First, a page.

A US court may soon impose an order to suspend the Web site of UK-based anti-spam organisation Spamhaus.
Spamhaus was found to be in contempt of court by a US district court in Illinois last Friday, after it failed to pay $11.7m compensation to an email marketing company and remove the company's name from its blacklist.
The order, which is being considered by district judge Charles P Kocoras, proposed that ICANN — the body that controls key parts of the Internet including the .org domain — be ordered to suspend spamhaus.org as a domain name "until such time as [the] defendant [Spamhaus] demonstrates to this Court why [it] should not be held in contempt for its failure to comply".
Spamhaus operates a blacklist of IP addresses of people it says are spammers. e360 Insight LLC, a mass-mailing firm, won the $11.7m compensation in September after a court battle against Spamhaus.
However, there is legal speculation as to whether the district court has the jurisdiction to order ICANN to suspend the Spamhaus domain name, as ICANN is an independent regulator.
"It's a tricky question," said IT law expert David Woods, associate at Pinsent Masons solicitors. "In theory ICANN is an independent body to regulate the use of domain names — but it's subject to US law. If it is ordered to, it is likely to take the safer option [and comply]."
Spamhaus has claimed that the Internet could be flooded with spam if it loses the domain. Woods acknowledged that this is a concern, but suggested that Spamhaus may be engaged in "a bit of self promotion by saying the world will be a less safe place" if it no longer occupies that domain.
If the spamhaus.org domain name were suspended, there would be no legal issues with the organisation rebranding using a different domain name such as spamhaus.co.uk.
"I'd be surprised if they didn't already have a range of domain names already registered," said Woods.
The US district court proposed the suspension after Spamhaus refused to pay the multi-million dollar compensation and remove e360 Insight LLC from its blacklist. Spamhaus also refused to publish an apology to the company and its head, David Lindhart, saying to do so would be a lie.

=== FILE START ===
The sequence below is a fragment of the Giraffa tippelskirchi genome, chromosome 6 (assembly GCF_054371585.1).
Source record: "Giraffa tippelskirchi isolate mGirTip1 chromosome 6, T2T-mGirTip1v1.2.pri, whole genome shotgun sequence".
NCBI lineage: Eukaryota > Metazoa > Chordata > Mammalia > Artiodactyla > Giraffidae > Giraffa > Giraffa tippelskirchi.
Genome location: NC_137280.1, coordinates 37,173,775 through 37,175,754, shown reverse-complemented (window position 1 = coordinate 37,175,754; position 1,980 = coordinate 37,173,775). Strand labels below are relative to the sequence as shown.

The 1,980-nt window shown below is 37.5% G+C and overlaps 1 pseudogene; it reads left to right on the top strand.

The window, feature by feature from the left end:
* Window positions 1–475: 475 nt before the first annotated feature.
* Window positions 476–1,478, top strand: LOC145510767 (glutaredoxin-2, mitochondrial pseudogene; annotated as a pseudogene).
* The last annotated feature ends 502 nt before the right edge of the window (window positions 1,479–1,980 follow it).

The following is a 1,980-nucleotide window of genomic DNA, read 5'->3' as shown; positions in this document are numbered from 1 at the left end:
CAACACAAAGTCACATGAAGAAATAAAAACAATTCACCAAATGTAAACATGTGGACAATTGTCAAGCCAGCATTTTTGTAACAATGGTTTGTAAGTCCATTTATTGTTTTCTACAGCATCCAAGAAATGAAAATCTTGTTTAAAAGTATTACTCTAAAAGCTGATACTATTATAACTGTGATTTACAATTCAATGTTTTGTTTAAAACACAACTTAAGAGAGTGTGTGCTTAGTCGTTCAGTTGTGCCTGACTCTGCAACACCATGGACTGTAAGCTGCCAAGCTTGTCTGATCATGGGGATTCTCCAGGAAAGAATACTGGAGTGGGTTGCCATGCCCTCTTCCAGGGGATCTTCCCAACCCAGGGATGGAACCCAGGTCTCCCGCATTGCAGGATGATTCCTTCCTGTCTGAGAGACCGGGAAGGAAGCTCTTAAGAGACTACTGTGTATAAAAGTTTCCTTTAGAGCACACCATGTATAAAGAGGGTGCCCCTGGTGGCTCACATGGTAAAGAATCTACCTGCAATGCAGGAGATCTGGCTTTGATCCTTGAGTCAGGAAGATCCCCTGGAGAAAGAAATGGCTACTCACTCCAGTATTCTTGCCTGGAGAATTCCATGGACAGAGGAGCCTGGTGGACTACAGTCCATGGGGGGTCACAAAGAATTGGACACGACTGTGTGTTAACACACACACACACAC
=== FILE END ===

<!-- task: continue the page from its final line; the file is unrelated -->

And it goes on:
"The default judgement awards Linhardt, a one-man bulk email marketing outfit based in Chicago, compensatory damages totaling $11,715,000.00, orders Spamhaus to permanently remove Linhardt's ROKSO and spam evidence records, orders Spamhaus to lie by posting a notice stating that Linhardt is 'not a spammer' and orders Spamhaus to cease blocking spam sent by Linhardt's company e360 Insight LLC to Spamhaus' users," said Spamhaus on its Web site.
Spamhaus did not comply with this ruling, which was made on 13 September.
However, Woods said he doubted the US judge had the jurisdiction to make the initial ruling against a UK company.
"I don't think the court had jurisdiction to begin with. There may be scope to seek to enforce a foreign judgement through treaties, but the simple answer is no, it doesn't," said Woods.
e360 Insight said it was forced to take the initial action against Spamhaus as all other attempts to communicate with the organisation had failed.
"Spamhaus didn't seem to care that we are an opt-in email marketing company. They didn't seem to care that the only way to get on to our mailing list was to sign up for it. They didn't seem to care about the thousands of customers [who] would not receive order confirmation messages or other email messages they requested. They didn't care about the lost dollars in legitimate commerce or about the employees [who] lost their jobs as a result," said the e360 Web site.